A fin is an organ or device used to control movement in an aquatic or other liquid medium. It is most often flat in shape. The fins can be paired (thoracic and ventral) and unpaired (dorsal, anal, caudal).
Pectoral fins are paired fins that serve as rudders, balancers, brakes, supporting planes, and sometimes organs of motion (rays); they are absent in roundfishes, eels, and some sea urchins. Pectoral fins vary in shape and size. They are an important systematic feature.
The paired pectoral fins are located on each side, usually kept folded just behind the operculum, and are homologous to the forelimbs of tetrapods. A peculiar function of pectoral fins, highly developed in some fish, is the creation of the dynamic lifting force that assists some fish, such as sharks, in maintaining depth and also enables the "flight" for flying fish. In many fish, the pectoral fins aid in walking, especially in the lobe-like fins of some anglerfish and in the mudskipper. Certain rays of the pectoral fins may be adapted into finger-like projections, such as in sea robins and flying gurnards. In skates and rays, the pectoral fins are used for propulsion (rajiform propulsion). The "horns" of manta rays and their relatives are called cephalic fins; this is actually a modification of the anterior portion of the pectoral fin.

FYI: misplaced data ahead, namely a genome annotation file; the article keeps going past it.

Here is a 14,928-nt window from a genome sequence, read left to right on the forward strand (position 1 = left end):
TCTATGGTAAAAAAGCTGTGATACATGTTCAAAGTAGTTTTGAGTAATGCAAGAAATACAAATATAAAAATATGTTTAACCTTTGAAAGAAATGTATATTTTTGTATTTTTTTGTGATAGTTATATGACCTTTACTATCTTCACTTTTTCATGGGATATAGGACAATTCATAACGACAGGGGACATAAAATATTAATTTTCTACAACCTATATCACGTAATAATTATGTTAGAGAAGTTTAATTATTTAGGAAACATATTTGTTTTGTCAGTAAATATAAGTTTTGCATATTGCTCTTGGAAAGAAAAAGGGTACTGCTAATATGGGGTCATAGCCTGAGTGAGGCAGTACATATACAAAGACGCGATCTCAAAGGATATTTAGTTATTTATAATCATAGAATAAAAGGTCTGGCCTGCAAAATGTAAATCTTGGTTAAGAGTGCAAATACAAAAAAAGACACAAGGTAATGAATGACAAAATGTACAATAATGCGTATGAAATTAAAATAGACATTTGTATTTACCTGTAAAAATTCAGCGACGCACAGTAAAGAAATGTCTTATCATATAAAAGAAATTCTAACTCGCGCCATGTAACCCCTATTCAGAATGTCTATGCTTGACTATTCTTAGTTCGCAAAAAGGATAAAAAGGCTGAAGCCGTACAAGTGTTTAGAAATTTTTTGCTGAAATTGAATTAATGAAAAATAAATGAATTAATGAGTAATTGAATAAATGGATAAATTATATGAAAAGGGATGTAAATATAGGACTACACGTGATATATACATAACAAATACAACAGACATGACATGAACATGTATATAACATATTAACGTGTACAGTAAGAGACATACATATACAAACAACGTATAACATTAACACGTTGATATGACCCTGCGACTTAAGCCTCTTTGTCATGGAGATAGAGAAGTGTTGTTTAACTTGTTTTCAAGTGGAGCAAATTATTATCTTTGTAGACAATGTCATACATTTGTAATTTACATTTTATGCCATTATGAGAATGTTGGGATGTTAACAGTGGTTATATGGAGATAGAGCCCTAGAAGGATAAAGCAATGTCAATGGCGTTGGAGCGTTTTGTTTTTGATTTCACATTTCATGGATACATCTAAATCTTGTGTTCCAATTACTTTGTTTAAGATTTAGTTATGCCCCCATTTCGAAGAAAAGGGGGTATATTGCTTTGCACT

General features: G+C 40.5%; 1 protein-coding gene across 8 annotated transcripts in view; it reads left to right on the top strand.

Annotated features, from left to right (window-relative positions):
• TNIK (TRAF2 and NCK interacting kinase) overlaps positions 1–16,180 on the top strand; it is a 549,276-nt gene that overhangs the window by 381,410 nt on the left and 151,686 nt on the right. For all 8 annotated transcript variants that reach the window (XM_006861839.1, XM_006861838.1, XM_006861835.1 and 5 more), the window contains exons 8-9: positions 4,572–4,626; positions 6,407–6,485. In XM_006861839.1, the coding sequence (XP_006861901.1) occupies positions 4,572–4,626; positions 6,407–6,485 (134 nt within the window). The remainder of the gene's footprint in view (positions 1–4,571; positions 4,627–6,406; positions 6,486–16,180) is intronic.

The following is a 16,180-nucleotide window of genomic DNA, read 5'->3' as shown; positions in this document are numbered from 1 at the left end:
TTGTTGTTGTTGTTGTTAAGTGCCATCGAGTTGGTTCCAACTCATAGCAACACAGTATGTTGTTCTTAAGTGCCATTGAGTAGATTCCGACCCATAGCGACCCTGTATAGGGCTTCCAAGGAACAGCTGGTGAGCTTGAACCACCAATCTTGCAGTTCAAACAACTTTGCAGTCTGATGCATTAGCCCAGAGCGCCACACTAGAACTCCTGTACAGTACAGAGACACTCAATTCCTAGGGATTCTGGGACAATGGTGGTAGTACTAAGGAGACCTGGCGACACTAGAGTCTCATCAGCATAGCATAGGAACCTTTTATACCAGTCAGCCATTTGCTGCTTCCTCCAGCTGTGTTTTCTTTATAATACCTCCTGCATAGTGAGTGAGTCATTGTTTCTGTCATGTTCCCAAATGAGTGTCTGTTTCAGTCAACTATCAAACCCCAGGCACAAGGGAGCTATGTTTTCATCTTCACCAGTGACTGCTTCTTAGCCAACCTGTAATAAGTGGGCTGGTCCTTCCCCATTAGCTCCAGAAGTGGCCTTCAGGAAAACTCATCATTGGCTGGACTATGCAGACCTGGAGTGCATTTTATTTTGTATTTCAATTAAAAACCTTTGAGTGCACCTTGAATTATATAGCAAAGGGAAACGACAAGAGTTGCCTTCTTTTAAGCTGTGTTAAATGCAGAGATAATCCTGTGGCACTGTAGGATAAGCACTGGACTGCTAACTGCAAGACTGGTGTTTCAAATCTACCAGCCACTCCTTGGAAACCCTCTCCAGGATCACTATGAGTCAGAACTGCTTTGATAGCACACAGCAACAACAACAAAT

The pectoral fin at its base has one row of small bones, radialia, departing from the scapus (partially from coracoid as well). The whole free fin blade consists of lepidotrichia. A peculiarity of the skeleton of pectoral fins of bony fish, as compared to cartilaginous ones, is the reduction of the basalii. The mobility of the pectoral fins is increased because the muscles are attached to the expanded bases of the dermal rays movably articulating with the radials.
According to the presence and nature of the rays in the fins of most bony fish, a fin formula is compiled, which is widely used in their description and definition. In this formula, Latin letters are the abbreviated name of the fin: A - anal fin, P - pectoral fin, V - pelvic fin, D - dorsal fin; Roman numerals give the number of barbed, and Arabic - soft rays.
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